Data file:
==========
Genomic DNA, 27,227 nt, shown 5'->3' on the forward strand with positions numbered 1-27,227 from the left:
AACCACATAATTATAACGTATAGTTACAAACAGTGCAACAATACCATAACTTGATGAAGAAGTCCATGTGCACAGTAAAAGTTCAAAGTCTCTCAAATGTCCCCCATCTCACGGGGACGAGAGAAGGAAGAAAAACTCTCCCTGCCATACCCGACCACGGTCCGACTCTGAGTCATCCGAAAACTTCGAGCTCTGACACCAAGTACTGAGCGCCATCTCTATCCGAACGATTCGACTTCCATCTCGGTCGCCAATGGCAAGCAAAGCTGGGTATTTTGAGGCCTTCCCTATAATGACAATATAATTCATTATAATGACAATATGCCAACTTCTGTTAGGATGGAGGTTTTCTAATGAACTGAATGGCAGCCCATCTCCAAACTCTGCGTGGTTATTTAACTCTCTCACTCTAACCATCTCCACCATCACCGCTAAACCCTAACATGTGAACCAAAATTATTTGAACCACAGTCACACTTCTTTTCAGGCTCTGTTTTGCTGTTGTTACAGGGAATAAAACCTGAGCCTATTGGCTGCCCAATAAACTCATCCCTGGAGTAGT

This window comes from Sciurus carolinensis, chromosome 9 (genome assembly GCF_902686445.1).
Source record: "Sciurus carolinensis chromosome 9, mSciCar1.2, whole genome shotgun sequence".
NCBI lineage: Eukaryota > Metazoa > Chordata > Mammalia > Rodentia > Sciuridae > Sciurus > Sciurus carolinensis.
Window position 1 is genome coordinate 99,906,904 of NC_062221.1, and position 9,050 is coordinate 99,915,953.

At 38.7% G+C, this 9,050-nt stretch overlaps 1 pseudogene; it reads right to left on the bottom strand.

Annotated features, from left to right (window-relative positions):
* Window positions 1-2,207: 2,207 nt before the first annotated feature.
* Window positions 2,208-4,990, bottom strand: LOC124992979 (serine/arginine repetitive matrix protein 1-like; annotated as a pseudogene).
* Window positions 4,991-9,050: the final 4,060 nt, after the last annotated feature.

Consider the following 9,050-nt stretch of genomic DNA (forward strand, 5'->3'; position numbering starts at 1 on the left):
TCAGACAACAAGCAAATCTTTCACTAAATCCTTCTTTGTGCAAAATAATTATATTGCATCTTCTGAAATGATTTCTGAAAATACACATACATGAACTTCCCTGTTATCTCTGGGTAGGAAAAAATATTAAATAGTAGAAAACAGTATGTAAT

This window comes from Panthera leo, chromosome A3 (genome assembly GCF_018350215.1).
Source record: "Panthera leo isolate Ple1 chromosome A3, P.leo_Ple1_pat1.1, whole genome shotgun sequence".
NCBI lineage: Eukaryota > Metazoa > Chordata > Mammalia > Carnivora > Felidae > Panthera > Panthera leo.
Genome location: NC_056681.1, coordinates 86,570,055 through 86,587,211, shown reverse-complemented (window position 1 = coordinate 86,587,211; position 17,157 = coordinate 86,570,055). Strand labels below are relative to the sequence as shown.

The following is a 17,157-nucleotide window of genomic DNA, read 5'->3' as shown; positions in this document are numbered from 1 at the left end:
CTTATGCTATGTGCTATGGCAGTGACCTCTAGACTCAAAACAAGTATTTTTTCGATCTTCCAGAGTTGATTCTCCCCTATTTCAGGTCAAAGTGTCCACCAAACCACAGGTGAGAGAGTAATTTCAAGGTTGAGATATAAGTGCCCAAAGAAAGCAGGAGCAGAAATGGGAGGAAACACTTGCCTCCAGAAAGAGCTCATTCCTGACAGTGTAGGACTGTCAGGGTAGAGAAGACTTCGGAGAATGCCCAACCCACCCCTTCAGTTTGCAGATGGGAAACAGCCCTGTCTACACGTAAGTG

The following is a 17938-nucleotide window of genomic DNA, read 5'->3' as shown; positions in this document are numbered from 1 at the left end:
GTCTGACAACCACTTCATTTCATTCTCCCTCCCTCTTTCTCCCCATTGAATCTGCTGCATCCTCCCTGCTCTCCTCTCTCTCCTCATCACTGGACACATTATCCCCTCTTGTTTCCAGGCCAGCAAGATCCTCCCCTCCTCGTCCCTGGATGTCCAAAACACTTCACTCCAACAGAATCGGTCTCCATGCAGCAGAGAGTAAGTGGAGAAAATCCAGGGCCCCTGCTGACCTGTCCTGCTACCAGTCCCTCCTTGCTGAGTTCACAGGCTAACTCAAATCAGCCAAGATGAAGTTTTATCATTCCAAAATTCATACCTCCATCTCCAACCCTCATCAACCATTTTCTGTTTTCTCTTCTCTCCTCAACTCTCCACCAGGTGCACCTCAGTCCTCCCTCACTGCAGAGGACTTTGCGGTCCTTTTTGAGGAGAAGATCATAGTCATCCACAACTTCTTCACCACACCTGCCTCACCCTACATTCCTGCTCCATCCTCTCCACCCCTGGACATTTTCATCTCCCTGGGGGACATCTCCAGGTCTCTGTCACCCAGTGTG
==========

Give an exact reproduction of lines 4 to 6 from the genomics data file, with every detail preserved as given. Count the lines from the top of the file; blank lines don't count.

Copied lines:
Source record: "Sciurus carolinensis chromosome 9, mSciCar1.2, whole genome shotgun sequence".
NCBI lineage: Eukaryota > Metazoa > Chordata > Mammalia > Rodentia > Sciuridae > Sciurus > Sciurus carolinensis.
Window position 1 is genome coordinate 99,906,904 of NC_062221.1, and position 9,050 is coordinate 99,915,953.